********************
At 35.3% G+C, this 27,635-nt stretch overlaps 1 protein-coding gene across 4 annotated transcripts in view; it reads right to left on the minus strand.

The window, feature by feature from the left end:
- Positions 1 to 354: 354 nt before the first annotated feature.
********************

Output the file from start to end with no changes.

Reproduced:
At 35.3% G+C, this 27,635-nt stretch overlaps 1 protein-coding gene across 4 annotated transcripts in view; it reads right to left on the minus strand.

The window, feature by feature from the left end:
- Positions 1 to 354: 354 nt before the first annotated feature.